With his previous two features, Suzhou River (2000) and Purple Butterfly (2003), Sixth-Generation Chinese director Lou Ye has earned mostly unfavorable comparisons to Wong Kar-wai. However, he finally gets away from that with his new film, Summer Palace, which, instead, moves closer to seminal works by his own countrymen. Summer Palace is a tormented romance set between 1987 and 2001 in which a country girl, Yu Hong (Hao Lei), goes to school in Beijing, meets Zhou Wei (Guo Xiaodong), and gets caught up in a whirlwind of romantic and social changes. Two other Chinese filmmakers have attempted historical dramas of this type, set against a backdrop of real, fairly recent events. The best of the Fifth Generation team of filmmakers, Tian Zhuangzhuang, made The Blue Kite (1993), and the best of the Sixth Generation team, Jia Zhang-ke, made Platform (2000).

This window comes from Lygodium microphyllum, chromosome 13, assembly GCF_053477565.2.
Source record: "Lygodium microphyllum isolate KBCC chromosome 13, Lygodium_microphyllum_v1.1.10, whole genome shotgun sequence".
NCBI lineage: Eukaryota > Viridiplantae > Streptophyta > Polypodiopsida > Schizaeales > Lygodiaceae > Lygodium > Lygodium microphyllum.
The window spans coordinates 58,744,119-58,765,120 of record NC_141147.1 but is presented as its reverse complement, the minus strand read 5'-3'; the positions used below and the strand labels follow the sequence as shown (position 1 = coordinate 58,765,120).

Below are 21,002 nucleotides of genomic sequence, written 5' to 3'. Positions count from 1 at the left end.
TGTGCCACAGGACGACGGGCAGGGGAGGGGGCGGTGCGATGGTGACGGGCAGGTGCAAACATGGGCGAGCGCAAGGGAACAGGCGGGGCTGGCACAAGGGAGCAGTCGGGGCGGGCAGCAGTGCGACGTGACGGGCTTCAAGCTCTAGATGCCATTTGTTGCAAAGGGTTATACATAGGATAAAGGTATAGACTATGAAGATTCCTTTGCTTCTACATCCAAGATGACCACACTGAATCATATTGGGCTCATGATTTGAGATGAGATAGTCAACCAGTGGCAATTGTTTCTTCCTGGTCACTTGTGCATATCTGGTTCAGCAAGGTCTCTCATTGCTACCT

Quite frankly, Lou's work pales next to these twin masterworks, but Summer Palace also comes with its own collection of beautifully dislocated moments. At times the film feels forced, or squeezed, to include certain events. Somehow, during the course of this timeline, our heroes manage to make it to Berlin in time for the Wall to come down in 1989, and to Hong Kong in time for the handover in 1997. Far more appropriate is the Tiananmen Square protests of 1989. Yu Hong, Zhou Wei and their friends join the fray in high spirits, thrilled to be a part of something so big, perhaps without realizing just how far it stretched and what it all meant. It could be argued that they saw it as a giant party, and a chance to sing, dance, and perhaps meet someone and get laid.